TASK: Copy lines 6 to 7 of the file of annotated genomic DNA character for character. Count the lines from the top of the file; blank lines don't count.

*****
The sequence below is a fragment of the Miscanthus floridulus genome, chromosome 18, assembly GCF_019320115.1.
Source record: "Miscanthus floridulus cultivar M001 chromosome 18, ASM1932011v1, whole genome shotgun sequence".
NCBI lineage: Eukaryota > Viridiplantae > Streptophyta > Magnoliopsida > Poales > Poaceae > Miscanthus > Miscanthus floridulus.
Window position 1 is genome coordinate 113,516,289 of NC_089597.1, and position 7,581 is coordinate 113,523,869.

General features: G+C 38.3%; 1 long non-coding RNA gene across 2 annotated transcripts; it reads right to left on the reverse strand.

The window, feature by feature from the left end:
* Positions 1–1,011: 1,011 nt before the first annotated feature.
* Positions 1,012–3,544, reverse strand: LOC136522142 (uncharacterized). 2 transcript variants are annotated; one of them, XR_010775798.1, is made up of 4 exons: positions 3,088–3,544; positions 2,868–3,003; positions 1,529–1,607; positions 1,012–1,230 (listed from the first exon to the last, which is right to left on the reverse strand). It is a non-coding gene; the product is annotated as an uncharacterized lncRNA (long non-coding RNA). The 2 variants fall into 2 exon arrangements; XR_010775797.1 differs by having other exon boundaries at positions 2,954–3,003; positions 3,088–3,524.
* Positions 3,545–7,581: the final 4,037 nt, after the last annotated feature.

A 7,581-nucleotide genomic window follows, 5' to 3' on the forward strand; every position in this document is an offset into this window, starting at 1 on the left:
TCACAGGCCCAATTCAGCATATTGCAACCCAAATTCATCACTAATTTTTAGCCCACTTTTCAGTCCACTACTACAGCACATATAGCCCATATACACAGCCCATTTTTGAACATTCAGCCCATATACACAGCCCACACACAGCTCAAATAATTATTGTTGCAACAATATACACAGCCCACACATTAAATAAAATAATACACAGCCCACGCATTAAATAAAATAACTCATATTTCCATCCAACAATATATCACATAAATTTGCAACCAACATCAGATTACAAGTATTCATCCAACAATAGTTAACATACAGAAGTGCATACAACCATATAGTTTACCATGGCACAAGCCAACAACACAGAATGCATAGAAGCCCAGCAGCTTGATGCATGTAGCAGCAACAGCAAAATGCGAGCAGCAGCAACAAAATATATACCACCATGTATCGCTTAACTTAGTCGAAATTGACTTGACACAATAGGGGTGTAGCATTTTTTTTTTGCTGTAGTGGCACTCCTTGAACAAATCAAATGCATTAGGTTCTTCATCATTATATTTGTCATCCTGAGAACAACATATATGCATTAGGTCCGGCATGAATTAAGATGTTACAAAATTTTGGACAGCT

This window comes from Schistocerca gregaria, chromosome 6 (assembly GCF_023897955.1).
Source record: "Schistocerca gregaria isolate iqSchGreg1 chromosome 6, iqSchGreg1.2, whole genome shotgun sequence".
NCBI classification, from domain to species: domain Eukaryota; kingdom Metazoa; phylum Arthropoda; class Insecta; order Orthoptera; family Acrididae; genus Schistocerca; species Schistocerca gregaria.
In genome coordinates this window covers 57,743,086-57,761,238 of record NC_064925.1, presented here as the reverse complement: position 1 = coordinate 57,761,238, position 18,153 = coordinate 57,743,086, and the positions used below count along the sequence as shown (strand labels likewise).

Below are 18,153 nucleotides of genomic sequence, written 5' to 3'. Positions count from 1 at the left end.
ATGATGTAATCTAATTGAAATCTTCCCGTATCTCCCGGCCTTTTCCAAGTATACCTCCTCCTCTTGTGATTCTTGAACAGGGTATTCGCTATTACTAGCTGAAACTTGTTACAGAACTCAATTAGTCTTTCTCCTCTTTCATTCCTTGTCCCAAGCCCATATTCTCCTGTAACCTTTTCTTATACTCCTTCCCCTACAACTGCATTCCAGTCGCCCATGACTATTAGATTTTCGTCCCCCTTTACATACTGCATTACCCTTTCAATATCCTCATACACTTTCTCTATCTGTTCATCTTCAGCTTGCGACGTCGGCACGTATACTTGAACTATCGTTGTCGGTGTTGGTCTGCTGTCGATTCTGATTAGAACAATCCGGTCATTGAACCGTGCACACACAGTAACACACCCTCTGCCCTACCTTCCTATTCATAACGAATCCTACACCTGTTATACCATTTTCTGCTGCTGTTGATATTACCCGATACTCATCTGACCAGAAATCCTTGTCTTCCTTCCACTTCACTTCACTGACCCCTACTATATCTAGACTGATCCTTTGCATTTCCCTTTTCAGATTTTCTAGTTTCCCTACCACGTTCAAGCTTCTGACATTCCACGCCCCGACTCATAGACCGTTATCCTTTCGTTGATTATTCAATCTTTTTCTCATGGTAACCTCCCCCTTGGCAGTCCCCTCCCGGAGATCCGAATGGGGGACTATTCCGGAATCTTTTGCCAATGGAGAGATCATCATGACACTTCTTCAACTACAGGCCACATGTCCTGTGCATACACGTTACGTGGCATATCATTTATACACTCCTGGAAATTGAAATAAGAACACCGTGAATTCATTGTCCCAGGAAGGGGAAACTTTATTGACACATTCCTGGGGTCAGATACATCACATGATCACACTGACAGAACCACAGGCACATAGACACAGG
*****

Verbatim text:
The window, feature by feature from the left end:
* Positions 1–1,011: 1,011 nt before the first annotated feature.